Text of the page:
The Fukushima Daiichi nuclear disaster was a series of equipment failures, nuclear meltdowns and releases of radioactive materials at the Fukushima nuclear power plant in northeastern Japan, following a devastating earthquake and tsunami on 11 March 2011 which claimed nearly 19,000 lives. It is the largest nuclear disaster since Chernobyl in 1986 and only the second disaster to measure Level 7 on the International Nuclear Event Scale.
Japan watchdog chides Tepco over misleading Fukushima reports
The chief of Japan’s nuclear watchdog chided the operator of the Fukushima plant on Thursday for its inability properly to explain problems, which he said was inflating fears around the world.
Shunichi Tanaka, chairman of the Nuclear Regulation Authority, said information given by Tokyo Electric Power (Tepco) on the level of radioactive contamination was “scientifically unacceptable”.
He also lashed out at media coverage of a series of water leaks, saying reports were giving a misleading impression of the seriousness of the situation at the stricken plant.
Fukushima has leapt into the international spotlight as a series of setbacks have coincided with the final stages of Tokyo’s bid to host the 2020 Olympic Games, where it faces off against Istanbul and Madrid this weekend.
Tanaka’s comments come after Tepco announced it had detected a hotspot with a reading of 2,200 millisieverts per hour.
“What Tepco is talking about is the level of contamination,” said Tanaka. “Describing it with the unit ‘millisieverts per hour’ is scientifically unacceptable.
“It’s like describing how much something weighs by using centimetres,” he said, adding the unit “becquerel” was more appropriate.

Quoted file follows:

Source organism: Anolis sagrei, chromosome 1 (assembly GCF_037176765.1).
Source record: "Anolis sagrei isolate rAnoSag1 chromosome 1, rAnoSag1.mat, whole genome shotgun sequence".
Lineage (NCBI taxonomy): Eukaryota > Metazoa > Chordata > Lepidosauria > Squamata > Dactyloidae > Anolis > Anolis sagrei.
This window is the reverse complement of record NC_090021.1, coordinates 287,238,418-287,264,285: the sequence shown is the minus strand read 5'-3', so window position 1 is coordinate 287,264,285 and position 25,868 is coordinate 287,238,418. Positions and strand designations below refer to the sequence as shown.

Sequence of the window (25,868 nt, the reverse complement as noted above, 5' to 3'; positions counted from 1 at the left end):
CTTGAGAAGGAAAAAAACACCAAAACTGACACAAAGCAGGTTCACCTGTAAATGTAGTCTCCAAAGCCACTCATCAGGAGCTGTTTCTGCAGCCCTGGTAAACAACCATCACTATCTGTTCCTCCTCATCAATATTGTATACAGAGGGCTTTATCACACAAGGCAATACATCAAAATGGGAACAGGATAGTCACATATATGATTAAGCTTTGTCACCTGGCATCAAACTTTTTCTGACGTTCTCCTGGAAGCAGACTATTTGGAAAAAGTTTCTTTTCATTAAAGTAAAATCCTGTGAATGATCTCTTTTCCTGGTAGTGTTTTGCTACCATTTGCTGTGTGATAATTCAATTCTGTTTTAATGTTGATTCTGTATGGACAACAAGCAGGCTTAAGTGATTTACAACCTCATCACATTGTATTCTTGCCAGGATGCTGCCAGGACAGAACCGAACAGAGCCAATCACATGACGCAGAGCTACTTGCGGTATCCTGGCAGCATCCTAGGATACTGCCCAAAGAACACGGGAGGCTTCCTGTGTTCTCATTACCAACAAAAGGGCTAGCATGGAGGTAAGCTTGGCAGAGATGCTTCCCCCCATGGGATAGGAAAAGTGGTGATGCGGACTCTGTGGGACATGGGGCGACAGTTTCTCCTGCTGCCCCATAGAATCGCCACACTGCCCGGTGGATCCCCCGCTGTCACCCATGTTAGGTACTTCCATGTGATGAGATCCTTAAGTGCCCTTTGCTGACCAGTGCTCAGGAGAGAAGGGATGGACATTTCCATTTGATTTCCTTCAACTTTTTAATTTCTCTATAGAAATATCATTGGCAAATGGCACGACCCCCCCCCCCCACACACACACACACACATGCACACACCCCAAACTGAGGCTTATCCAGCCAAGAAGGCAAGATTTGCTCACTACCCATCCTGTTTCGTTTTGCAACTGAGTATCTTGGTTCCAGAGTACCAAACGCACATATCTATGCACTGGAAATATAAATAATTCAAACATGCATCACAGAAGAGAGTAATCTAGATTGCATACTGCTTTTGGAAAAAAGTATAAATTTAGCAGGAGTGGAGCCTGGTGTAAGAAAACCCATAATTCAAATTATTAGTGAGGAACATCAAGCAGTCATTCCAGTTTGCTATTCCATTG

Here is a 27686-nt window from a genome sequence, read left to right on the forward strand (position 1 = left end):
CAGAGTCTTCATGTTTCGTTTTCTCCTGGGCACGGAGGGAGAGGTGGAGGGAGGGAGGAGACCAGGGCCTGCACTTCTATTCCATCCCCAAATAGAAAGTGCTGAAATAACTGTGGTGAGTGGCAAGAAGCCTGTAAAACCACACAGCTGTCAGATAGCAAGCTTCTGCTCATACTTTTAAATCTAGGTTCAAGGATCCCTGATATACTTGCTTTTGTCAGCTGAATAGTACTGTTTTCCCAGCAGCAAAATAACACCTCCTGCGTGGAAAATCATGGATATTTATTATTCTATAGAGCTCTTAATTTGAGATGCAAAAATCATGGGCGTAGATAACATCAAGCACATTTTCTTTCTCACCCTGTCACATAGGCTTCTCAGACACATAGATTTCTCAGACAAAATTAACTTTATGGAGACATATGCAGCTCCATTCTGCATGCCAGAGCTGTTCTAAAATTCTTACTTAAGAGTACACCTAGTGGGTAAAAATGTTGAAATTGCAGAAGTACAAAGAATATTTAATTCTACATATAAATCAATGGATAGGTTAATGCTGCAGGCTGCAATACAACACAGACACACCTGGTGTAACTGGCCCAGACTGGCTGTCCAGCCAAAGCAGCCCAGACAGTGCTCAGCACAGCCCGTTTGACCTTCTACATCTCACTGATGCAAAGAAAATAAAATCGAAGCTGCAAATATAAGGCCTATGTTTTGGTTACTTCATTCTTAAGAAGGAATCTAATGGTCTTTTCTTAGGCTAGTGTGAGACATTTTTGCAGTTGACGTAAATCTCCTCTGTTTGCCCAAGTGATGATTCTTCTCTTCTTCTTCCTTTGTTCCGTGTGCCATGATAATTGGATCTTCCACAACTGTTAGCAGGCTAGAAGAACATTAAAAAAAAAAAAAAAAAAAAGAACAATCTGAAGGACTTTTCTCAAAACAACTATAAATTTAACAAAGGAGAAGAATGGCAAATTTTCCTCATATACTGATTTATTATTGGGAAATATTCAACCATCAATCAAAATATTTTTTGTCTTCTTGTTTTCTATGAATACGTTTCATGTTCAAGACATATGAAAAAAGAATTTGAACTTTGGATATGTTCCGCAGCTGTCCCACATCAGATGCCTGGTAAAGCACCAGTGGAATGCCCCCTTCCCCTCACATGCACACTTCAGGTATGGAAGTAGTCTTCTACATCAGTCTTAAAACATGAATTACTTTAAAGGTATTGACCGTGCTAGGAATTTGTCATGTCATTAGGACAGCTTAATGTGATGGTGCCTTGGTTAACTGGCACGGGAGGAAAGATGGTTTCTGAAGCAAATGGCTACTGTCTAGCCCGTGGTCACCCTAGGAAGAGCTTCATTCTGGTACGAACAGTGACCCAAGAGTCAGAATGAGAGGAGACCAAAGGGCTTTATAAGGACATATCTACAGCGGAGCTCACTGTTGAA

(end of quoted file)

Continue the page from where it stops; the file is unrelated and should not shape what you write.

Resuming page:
Tepco has confirmed that a reading of 2,200 millisieverts per hour would be enough to kill a person in a matter of hours.
But experts point out that this reading is taken very close to the source of the radiation. It drops dramatically – to 40 millisieverts per hour – just 50 centimetres away.
And the kind of radiation being emitted is very low energy, which means it is not able to penetrate the body easily.
That means while the dose could be fatal to a naked person immersed in the toxic liquid, it would do little to a worker wearing even rudimentary protection at a normal distance.
Tanaka said the media covering Fukushima needed to pay attention to the impact of what they reported.
“You should avoid the situation that Japan gets criticism from abroad because of misleading information,” he told reporters.
He said fears of an environmental catastrophe from leaks of radioactive water were overblown.
“From what we can see from existing data ... so far there is no meaningful effect” on the Pacific.
Thousands of tonnes of radioactive water are being stored in temporary tanks at Fukushima, 220 kilometres north of the Japanese capital. Much of it was used to cool molten reactors wrecked by the tsunami of March 2011.
The discovery of leaks from some of these tanks or from pipes feeding them, as well as radiation hotspots on the ground even where no water is evident, has created a growing sense of crisis in the public mind.
Independent scientists generally agree with Tanaka on the importance of distinguishing between the level of contamination in radioactive hot spots and their impact on the surrounding environment.
“The radiation leaks at the Fukushima site are very worrying ... but so far the releases to the Pacific Ocean have been much smaller than those seen during the accident,” said Jim Smith, Professor of Environmental Science at Britain’s University of Portsmouth.
“I think significant damage to marine life is unlikely, except perhaps in a very localised area around the plant,” he said.
Paddy Regan, Professor of Nuclear Physics at the University of Surrey, said the toxic water contains “beta” radiation that is weaker than “gamma” radiation.
“Workers can get close to the source of beta radiation without a significant radiological hazard,” Regan said.
Tanaka said Tepco did not have the expertise in radiation monitoring that they needed for the current situation, and admitted that as specialists, his watchdog would have to help.
“Perhaps we have to take them by the hand and teach them step-by-step,” he said.